Photographer Dana Gluckstein Presents Guest Lecture at BYU MOA

 In MOA Features

Guest Post by Dallin R. Adams, MOA Marketing Intern

It was a great pleasure to host such an incredible photographer, and even greater person, here at the BYU Museum of Art on Friday, May 18, 2018, at the opening of the exhibition Dana Gluckstein—DIGNITY: Tribes in Transition. Dana Gluckstein presented at Guest Artist Lecture at the MOA that evening, speaking about her career and the experiences she’s had that have shaped her.

In his introduction of Dana Gluckstein, MOA curator Kenneth Hartvigsen said, “The beauty of these photographs arises not only from Dana’s technical abilities, but from the strength of her character and her commitment to the people that she photographs.” Attendees at her lecture can attest to this sentiment. Gluckstein’s photographs are beautiful not only because of her technical skill, but largely because they reveal a part of the person’s very soul. The insights into the cultures and lives of Indigenous Peoples through her photography is astounding.

Early in her twenties, Gluckstein began photographing those she refers to as “the ancient ones, those that had a wisdom and knowledge that was different than how [she] was raised.” She felt that this work was her calling, that by learning from different peoples and their cultures, she could find the wisdom and knowledge she was searching for.

Through her work, she has been able to find that wisdom by using her camera to “stop time and create an authentic moment.” She describes these authentic moments as “an exchange between human beings that says ‘We are one. We are really the same.’” This message is one that she has continued to learn throughout her entire career. She described the honor it has been for her to spend time with and learn from such wonderful people throughout the world. “Ancient ones have an incredible gift to give us,” she said. “That gift is that we are all connected. We must fight to keep that connection.”

As part of her personal calling and mission Gluckstein has done just that—she has fought to maintain the connection with all the peoples of the world. Through her art she has brought the voice of Tribal and Indigenous People to far-reaching places across the globe, to places where their voices had not been heard. Sharing the cultures, the lives, the experiences of Indigenous Peoples has led to a United Nations declaration and brought forth policy changes in multiple countries.

After describing her career and life experiences at BYU, Gluckstein then opened up her presentation for questions from the audience.

One member of the audience asked Dana why it was that she chose to photograph the specific groups of Indigenous Peoples that she did.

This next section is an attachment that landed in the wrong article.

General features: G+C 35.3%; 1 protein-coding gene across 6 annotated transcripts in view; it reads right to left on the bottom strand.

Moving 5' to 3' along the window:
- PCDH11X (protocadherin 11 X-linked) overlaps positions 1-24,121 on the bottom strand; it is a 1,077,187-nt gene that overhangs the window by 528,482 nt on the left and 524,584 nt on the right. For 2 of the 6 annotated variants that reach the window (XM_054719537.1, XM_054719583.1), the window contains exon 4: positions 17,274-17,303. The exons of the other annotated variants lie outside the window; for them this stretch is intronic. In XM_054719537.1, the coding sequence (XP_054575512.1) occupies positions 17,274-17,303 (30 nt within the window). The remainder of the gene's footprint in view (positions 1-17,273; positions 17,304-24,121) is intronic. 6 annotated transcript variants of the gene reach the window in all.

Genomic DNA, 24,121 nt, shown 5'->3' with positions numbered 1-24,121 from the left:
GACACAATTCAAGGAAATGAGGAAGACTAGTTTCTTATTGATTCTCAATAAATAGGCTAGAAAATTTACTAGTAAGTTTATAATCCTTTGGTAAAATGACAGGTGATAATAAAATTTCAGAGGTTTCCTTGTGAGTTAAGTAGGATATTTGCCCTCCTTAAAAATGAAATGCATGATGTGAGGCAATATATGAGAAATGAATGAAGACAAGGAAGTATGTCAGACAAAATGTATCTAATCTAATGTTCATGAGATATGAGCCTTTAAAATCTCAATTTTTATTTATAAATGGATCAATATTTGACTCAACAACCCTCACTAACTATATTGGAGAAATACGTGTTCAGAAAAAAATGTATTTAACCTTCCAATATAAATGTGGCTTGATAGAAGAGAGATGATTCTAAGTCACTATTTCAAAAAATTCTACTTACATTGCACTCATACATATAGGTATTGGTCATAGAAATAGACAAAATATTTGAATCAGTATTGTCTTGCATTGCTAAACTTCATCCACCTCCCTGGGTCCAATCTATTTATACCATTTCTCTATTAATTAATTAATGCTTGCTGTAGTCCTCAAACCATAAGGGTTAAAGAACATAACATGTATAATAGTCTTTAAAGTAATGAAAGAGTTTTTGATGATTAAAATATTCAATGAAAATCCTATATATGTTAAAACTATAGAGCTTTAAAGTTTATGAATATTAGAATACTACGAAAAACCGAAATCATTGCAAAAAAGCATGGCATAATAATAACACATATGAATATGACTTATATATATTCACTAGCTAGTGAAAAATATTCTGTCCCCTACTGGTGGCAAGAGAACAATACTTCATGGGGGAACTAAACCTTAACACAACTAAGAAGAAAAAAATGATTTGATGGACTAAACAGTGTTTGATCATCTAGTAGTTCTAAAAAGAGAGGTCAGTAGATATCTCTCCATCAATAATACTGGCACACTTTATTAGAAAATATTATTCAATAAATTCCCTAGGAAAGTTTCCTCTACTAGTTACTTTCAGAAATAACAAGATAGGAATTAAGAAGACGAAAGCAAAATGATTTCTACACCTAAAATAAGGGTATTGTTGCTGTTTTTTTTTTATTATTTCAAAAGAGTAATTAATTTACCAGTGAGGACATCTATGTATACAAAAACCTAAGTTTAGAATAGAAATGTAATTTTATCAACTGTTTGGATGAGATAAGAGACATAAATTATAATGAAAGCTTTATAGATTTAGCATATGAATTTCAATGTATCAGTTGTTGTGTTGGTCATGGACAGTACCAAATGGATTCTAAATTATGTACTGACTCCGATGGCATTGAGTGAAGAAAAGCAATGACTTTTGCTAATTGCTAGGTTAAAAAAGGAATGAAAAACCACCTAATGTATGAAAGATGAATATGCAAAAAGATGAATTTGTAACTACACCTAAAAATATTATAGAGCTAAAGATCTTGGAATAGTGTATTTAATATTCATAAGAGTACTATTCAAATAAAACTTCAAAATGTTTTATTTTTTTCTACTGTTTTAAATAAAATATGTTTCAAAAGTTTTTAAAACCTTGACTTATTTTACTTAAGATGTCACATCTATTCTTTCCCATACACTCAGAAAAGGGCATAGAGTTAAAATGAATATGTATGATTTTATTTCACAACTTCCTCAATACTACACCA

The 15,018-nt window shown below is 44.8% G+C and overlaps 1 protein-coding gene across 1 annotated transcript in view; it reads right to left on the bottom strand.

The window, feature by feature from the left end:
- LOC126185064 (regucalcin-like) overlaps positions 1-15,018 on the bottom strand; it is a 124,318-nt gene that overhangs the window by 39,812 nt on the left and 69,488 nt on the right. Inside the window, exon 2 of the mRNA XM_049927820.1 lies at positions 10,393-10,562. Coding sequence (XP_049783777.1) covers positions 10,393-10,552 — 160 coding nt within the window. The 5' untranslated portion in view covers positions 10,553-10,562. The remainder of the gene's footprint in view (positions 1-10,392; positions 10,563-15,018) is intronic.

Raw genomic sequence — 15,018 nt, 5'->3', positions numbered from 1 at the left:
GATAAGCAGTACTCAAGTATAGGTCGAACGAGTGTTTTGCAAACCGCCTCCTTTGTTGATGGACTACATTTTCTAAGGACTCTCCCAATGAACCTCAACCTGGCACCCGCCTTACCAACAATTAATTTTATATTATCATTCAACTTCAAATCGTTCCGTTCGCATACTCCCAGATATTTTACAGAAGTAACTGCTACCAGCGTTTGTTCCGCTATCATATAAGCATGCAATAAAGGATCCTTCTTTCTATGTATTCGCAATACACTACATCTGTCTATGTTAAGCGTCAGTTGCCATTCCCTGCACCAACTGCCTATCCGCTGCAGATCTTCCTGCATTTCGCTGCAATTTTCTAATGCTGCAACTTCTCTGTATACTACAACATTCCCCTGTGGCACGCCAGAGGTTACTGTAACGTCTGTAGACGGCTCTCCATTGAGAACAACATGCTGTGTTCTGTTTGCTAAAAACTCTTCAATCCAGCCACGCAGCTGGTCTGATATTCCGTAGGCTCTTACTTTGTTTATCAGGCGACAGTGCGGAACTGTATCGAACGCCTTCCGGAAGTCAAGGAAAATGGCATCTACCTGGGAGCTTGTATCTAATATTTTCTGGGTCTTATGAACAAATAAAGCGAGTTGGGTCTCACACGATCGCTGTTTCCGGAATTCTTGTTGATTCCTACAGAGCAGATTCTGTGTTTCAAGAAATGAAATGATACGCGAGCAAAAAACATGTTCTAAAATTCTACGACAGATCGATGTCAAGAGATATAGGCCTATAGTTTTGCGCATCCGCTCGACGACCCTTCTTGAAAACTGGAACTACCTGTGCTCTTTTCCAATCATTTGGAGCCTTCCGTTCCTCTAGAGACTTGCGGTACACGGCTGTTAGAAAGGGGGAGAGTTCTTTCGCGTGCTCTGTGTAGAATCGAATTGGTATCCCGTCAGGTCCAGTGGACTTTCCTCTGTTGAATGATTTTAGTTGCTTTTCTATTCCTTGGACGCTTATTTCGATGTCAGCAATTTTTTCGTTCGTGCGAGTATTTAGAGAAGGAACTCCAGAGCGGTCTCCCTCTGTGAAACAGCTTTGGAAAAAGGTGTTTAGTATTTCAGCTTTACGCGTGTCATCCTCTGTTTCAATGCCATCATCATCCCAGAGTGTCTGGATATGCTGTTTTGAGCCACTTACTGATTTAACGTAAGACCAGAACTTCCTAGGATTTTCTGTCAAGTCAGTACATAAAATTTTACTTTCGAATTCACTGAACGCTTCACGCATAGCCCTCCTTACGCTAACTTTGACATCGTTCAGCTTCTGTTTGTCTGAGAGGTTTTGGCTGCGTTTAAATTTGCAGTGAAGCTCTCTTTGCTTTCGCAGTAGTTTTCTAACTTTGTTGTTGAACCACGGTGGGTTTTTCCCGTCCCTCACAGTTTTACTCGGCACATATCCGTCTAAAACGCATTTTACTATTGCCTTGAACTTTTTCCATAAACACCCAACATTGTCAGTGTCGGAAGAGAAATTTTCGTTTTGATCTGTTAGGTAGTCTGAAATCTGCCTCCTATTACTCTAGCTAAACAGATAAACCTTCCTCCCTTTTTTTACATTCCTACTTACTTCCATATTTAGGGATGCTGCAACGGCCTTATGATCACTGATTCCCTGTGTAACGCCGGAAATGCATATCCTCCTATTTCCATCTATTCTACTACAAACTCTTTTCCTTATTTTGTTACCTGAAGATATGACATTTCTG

Dana replied that “we have to start out with the still, small voice inside of us.” Although she was a psychology major at Stanford, there was something that drew her to photography. This love of photography led her to San Francisco where she began photographing for design companies. Those companies sent her to faraway places to take pictures of their factories.

During one work assignment, she finished early and found herself wanting to visit Haiti, near where she was staying. In her words, she “felt on fire photographing the amazing, beautiful people there. I was so moved by the spirit of the people. So profoundly hurt by the level of poverty, but that was where I created the first image of the Haitian lady, which became the cover of the book [DIGNITY] years later.”

As a young artist, she was not really sure why she chose the people she did. Only years later did she begin to understand why she was led there: to learn from people who understood that we must think about the earth and the future of our children. People who respect the earth and one another. People who realize that we are not as different as it may seem, but that we are one.

Another audience member expressed a concern. She asked, “It feels like these days individuals cannot make a difference…. How do we change the world?”

Dana responded by saying, “The journey is a long one, and we just must not give up. Our humanity is based on not giving up. We have to begin having the conversations in our communities and in our families that are the hard ones.” We need to make an honest effort and do the best that each of us can do personally. We need to come together and recognize that “we all revere life.”

She noted that change can be difficult, and the changes may come slowly. For our benefit, she suggested that “we need to make sure that we keep in balance the work that we do to help the planet, and our own personal caregiving, or else we will burn out. It’s not going to change overnight, so keep in balance, take care of yourself.”

All those in attendance with Dana that night were enlightened by her words and experiences. “Dana has achieved something remarkable with this body of work,” said museum curator Kenneth Hartvigsen, “and when you experience DIGNITY: Tribes in Transition I hope you pay attention not only to what you see, but also to what you feel. This is a truly special, profound exhibition, and I believe that if you allow it to this is an exhibition that can change your life.”

 

Dana Gluckstein—DIGNITY: Tribes in Transition is open at the BYU Museum of Art through Septembe 29, 2018.

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